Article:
Anyone’s first instinct will be to pinch oneself and check out whether he is lost in some reverie. Certainly, the stunning remarks by the advisor to the Pakistani prime minister on foreign affairs, Sartaj Aziz earlier this week while on a visit to the US acknowledging publicly the symbiotic relationship between his country and the Taliban will at once seem preposterous. In a few sentences, Aziz unceremoniously demolished a myth that has been assiduously cultivated and tenaciously sustained for two decades and more to the effect that Pakistan has had absolutely nothing to do with the Taliban.
This is what Aziz said during an event at the well-known American think tank Council of Foreign Relations in New York on Tuesday when he was asked pointedly about the extent of influence Pakistan would be wielding over the Taliban to get them to come to the negotiating table:
-- It’s a good question, because this is a question which surrounds a lot of misgivings and suspicions that float around right now. I think—first of all, I think people who have dealt with this issue recognize that Taliban in the best of times were—did not listen to Pakistan always, whether it was the Bamiyan statues, whether it was the Christians actions, many other things. They would listen to us when it suited them, otherwise they did not.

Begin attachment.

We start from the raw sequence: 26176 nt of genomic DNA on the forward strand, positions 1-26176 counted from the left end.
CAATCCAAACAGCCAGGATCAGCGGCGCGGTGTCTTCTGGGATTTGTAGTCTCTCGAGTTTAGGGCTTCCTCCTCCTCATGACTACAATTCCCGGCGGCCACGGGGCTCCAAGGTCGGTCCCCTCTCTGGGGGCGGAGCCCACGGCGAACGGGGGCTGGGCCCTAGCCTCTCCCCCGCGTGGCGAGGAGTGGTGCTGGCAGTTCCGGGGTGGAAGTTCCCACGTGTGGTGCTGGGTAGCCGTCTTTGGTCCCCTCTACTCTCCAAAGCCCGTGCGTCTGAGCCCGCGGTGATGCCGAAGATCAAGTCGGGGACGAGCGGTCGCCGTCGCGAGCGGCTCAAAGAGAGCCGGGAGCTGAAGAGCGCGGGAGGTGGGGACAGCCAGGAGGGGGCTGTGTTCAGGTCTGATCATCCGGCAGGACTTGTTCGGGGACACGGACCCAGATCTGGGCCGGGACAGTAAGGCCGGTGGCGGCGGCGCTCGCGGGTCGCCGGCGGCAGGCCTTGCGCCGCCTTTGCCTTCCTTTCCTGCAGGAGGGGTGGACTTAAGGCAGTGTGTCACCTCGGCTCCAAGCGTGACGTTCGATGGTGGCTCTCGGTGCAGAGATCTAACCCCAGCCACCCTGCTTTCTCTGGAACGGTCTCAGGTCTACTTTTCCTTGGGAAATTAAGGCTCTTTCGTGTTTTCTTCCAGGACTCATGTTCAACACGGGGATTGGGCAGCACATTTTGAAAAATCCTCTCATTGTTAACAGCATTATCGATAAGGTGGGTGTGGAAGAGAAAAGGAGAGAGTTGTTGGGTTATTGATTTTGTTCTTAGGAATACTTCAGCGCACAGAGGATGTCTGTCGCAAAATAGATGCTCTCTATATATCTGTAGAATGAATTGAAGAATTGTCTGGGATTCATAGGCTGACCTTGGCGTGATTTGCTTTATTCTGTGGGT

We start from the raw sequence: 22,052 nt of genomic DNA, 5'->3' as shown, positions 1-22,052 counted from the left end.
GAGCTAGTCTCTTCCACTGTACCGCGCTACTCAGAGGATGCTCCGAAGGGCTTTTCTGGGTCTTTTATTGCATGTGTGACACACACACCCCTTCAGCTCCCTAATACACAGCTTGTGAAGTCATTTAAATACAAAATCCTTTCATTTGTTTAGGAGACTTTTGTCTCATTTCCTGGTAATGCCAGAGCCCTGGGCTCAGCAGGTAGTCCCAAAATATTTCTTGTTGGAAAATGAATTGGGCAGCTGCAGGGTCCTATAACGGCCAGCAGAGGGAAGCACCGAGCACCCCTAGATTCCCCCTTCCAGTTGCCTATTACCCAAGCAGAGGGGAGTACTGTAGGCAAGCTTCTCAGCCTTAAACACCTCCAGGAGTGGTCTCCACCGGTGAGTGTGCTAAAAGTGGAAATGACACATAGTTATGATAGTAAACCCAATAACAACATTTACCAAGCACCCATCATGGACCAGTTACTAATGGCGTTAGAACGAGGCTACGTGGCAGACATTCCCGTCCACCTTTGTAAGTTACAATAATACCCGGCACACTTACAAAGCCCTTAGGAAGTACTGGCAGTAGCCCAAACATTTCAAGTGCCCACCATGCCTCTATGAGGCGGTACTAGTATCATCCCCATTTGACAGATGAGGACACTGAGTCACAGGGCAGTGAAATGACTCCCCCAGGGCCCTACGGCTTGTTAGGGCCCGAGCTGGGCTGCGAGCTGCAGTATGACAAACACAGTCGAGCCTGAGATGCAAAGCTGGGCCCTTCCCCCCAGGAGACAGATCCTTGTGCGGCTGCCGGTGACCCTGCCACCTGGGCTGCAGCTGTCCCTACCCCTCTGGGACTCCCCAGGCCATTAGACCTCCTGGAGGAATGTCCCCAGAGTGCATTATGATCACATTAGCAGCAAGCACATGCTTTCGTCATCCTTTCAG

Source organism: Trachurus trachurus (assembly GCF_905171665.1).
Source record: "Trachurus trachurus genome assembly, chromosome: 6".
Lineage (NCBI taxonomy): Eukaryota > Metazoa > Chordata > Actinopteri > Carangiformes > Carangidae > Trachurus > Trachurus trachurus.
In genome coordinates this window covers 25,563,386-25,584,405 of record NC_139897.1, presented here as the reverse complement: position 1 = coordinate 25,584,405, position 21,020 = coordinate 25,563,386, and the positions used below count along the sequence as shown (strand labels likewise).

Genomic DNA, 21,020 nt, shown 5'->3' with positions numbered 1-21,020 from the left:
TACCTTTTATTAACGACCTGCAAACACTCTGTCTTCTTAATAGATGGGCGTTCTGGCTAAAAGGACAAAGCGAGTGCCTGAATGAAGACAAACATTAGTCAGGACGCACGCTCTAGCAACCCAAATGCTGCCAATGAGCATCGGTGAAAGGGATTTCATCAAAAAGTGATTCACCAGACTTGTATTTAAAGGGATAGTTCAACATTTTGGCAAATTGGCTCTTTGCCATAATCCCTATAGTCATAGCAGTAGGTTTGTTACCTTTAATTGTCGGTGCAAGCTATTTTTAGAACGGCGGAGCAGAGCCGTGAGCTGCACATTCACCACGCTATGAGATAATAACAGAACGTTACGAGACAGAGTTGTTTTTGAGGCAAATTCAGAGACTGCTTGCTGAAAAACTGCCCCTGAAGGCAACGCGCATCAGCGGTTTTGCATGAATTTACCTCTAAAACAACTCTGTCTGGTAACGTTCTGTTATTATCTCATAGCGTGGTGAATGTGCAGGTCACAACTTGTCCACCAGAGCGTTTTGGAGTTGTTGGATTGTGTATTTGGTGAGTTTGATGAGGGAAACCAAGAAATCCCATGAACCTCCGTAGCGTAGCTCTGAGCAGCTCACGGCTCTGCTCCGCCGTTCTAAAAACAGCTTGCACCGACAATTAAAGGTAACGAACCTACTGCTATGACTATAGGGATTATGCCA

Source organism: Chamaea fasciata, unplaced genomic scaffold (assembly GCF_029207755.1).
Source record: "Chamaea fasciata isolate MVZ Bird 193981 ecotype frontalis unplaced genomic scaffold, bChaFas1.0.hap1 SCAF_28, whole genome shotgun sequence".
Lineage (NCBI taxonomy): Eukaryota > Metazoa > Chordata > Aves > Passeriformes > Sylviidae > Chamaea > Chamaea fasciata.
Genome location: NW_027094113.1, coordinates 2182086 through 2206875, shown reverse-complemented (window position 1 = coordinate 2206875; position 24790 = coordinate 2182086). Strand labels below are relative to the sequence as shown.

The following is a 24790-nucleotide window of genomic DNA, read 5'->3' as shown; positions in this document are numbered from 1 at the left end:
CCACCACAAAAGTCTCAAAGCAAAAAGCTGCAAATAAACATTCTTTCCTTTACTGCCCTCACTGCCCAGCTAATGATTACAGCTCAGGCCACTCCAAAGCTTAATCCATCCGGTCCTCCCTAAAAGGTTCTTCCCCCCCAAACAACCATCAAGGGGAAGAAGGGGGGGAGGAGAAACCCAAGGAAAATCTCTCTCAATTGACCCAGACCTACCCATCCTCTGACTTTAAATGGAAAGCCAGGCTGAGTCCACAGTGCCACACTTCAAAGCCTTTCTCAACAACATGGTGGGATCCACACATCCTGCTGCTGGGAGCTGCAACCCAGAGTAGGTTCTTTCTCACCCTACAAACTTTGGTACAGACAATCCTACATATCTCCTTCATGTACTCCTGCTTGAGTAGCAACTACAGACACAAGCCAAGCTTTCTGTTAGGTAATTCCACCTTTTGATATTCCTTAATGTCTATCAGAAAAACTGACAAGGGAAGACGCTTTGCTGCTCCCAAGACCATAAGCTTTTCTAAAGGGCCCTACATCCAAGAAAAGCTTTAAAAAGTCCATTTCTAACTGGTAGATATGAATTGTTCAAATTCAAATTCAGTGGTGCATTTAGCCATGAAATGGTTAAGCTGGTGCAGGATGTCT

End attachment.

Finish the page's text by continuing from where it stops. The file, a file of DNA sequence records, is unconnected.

-- And now, we have some influence on them because their leadership is in Pakistan, and they get some medical facilities, their families are here. So we can use those levers to pressurize them to say: Come to the table. But we can’t negotiate on behalf of the Afghan government because we can’t offer them what Afghan government can offer them. So actually, Pakistan, U.S., and China are committed on the road map to persuade them to come together. But then it is for the Afghan Taliban and the Afghan government to negotiate whatever they want to—outcome they aim at.
-- Now, Pakistan lever, as you said, what kind of hands we hold, one is freedom of movement. We already, before the 7th July meeting last year, we had to use some of these levers and restricted their movements, restricted their access to hospital and other facilities, and threatened them that if you do not come forward and talk, then obviously we will at least expel you, because—or give you the chance to go wherever you want to, because we have hosted you enough for 35 years. We can’t do any more. It’s now—the whole world is blaming us just by your presence here.
-- So that is the kind of leverage we have to bring them to the table. But to pressurize them, to negotiate, will depend on the parties which are actually negotiating…
Aziz, a highly experienced statesman and accomplished diplomat, always speaks with great deliberation and circumspection, and it just couldn’t be that he committed a faux pas on such a hugely sensitive topic — even if it were an eager attempt to impress his America audience with Pakistan’s sincerity, candor and good faith. That’s for sure, given the extent to which he actually took it upon himself to flesh out the facts. Aziz would know that it is no small matter to admit unequivocally that his country has been controlling an insurgency movement that has been bleeding a neighbouring country and damaging regional security. So, why did he do this?